Substantial agreements were reached in areas such as the nature of baptism and communion. Even when agreement was not reached, the scope of the difference has been considerably narrowed. Here's an example of a marked narrowing of the gap, in this remarkable statement from Round Ten of the dialogues on Koinonia:

    "107. Catholic judgment on the authenticity of Lutheran ministry need not be of an all-or-nothing nature. The Decree on Ecumenism of Vatican II distinguished between relationships of full ecclesiastical communion and those of imperfect communion to reflect the varying degrees of differences with the Catholic Church.(164) The communion of these separated communities with the Catholic Church is real, even though it is imperfect. Furthermore, the decree positively affirmed:

    Our separated brothers and sisters also celebrate many sacred actions of the Christian religion. These most certainly can truly engender a life of grace in ways that vary according to the condition of each church or community, and must be held capable of giving access to that communion in which is salvation.(165)

    Commenting on this point, Joseph Cardinal Ratzinger, prefect of the Congregation on the Doctrine of the Faith, wrote in 1993 to Bavarian Lutheran bishop Johannes Hanselmann:

    I count among the most important results of the ecumenical dialogues the insight that the issue of the eucharist cannot be narrowed to the problem of 'validity.' Even a theology oriented to the concept of succession, such as that which holds in the Catholic and in the Orthodox church, need not in any way deny the salvation-granting presence of the Lord [Heilschaffende Gegenwart des Herrn] in a Lutheran [evangelische] Lord's Supper.(166)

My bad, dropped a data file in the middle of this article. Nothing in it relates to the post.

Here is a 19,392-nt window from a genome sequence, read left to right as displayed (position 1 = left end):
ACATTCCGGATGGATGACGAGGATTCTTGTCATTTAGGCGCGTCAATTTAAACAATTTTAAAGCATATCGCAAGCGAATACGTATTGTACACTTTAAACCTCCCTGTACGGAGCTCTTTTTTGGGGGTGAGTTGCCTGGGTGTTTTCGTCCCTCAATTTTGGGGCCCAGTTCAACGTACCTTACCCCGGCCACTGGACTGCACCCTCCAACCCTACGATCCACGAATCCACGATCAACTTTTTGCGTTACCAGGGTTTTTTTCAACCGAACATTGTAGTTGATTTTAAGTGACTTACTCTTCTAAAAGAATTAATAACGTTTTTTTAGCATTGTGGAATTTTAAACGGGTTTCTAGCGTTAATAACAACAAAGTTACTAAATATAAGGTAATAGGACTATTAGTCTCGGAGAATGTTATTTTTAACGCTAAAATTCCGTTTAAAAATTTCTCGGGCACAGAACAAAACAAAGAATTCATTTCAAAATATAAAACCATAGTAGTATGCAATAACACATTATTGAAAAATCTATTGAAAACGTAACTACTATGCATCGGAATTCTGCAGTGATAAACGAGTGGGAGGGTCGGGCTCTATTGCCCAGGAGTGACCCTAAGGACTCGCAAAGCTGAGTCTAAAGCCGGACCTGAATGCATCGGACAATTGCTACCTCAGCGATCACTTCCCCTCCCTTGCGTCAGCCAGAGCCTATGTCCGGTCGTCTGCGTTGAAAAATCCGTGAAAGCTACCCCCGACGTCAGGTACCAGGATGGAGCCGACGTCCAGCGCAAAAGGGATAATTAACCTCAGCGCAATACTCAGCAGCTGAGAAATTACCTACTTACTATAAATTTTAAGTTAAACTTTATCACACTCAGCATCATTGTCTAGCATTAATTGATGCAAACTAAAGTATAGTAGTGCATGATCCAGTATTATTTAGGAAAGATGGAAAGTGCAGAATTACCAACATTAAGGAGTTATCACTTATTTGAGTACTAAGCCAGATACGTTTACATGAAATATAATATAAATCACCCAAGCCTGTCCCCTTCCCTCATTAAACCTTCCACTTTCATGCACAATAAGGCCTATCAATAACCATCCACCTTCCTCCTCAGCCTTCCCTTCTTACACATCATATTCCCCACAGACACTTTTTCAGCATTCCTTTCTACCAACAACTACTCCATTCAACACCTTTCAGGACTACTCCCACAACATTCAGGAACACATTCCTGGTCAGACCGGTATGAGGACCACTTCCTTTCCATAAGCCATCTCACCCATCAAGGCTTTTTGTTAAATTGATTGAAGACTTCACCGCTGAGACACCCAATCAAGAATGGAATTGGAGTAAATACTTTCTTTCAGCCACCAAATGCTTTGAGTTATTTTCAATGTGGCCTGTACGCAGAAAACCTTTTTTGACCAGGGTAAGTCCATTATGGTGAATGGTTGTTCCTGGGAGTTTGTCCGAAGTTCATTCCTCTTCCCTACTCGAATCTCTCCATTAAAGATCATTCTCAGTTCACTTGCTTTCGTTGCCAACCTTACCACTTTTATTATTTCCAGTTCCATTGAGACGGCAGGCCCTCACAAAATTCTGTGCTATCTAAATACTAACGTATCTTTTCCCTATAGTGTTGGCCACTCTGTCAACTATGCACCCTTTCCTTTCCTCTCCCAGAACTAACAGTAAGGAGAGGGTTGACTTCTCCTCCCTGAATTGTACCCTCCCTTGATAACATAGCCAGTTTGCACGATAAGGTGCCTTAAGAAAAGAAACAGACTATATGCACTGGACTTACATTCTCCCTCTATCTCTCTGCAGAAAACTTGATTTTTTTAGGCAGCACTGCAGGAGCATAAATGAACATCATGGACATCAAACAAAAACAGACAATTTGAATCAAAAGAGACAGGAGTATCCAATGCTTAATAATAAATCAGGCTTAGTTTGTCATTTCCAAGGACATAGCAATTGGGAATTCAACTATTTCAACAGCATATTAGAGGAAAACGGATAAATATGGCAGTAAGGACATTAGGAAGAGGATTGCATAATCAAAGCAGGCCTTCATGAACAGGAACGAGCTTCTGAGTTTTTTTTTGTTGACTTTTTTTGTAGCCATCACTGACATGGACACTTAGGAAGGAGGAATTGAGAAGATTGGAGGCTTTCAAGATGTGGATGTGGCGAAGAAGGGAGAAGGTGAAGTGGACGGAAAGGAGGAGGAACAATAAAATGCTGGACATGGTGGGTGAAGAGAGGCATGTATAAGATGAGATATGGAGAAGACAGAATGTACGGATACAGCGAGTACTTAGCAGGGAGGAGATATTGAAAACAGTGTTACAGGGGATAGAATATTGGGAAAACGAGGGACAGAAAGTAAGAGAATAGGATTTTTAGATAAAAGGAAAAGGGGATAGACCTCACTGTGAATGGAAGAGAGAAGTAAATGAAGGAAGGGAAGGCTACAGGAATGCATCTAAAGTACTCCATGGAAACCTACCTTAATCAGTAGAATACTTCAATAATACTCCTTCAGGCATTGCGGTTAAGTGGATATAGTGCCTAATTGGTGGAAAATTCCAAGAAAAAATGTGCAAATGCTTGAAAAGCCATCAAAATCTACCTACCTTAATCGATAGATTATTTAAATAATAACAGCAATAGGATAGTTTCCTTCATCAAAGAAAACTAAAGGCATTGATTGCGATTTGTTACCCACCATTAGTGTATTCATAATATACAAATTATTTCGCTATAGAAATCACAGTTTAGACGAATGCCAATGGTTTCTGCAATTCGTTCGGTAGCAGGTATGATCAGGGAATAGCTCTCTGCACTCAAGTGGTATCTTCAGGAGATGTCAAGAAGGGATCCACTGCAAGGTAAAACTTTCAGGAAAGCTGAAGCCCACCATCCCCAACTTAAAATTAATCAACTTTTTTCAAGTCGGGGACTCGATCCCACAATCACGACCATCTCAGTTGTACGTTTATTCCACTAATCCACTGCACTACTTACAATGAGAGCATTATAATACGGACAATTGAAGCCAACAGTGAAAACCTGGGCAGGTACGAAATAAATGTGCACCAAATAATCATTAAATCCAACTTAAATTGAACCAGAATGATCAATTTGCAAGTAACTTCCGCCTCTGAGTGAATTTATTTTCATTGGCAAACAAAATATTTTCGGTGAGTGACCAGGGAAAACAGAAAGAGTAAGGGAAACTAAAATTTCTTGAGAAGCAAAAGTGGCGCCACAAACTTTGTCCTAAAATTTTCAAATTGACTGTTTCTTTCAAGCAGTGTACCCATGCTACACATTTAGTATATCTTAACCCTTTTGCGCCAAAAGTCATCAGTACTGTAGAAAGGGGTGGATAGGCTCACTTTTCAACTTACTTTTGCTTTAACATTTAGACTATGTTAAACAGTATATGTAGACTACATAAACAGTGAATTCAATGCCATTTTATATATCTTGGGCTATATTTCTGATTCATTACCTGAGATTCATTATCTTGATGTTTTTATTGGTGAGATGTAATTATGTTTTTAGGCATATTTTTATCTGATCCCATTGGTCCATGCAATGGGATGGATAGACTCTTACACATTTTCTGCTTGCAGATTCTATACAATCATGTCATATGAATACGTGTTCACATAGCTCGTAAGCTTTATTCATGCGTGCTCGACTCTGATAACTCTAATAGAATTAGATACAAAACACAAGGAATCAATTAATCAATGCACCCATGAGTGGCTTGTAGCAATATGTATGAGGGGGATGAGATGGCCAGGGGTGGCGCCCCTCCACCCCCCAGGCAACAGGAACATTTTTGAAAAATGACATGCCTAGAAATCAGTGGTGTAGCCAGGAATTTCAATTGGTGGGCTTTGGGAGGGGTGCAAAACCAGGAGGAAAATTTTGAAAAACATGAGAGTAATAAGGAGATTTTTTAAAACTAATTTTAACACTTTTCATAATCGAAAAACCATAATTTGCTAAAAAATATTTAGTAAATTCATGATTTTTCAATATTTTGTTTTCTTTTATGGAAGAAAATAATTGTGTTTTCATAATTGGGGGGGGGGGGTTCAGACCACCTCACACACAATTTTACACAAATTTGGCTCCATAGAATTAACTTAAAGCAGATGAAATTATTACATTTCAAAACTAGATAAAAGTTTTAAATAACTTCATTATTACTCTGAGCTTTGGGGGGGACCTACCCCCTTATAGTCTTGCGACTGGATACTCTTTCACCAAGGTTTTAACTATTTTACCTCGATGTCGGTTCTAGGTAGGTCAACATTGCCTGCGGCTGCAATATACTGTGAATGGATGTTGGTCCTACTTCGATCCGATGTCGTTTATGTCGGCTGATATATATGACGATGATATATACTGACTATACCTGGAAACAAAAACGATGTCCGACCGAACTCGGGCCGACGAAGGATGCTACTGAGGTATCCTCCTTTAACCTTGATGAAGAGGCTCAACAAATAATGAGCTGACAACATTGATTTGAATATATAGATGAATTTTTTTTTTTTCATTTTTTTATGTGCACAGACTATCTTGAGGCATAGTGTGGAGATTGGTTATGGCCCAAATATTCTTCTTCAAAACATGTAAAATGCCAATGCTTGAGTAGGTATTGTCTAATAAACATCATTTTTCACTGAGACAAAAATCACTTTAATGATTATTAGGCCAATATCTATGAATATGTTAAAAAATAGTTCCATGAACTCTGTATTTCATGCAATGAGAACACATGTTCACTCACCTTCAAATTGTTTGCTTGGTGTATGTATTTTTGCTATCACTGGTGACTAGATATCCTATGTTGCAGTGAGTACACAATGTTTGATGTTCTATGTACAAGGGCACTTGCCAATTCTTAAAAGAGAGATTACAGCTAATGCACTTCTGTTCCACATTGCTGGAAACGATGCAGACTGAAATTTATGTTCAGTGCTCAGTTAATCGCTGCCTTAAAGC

If the actions of Lutheran pastors can be described by Catholics as "sacred actions" that "can truly engender a life of grace," if communities served by such ministers give "access to that communion in which is salvation," and if at a eucharist at which a Lutheran pastor presides is to be found "the salvation-granting presence of the Lord," then Lutheran churches cannot be said simply to lack the ministry given to the church by Christ and the Spirit. In acknowledging the imperfect koinonia between our communities and the access to grace through the ministries of these communities, we also acknowledge a real although imperfect koinonia between our ministries."

    The agreement statement can be read here:

  6. Pastor Jay: Thank you for all this information. I have been a Lutheran convert to Catholicism since 1974. In my own person I have lived most of this. Nothing here really surprises me. In 1974, I was told that the Catholic Church recognizes Lutheran Baptism, but I had to present a Baptismal Certificate. It was my understanding at the time that the CC had always recognized Non-Catholic Baptism -- conditional Baptism is for persons who are not sure if they were baptized or not.

    Cardinal Ratzinger sums it up: "imperfect koinonia between our ministries."

    "In acknowledging the imperfect koinonia between our communities and the access
    to grace through the ministries of these communities, we also acknowledge a real
    although imperfect koinonia between our ministries."

    I believe we are at a unique time in history. As individual Christians, let's take a fresh look. Can the ELCA position on gay clergy be reconciled with Catholic teaching?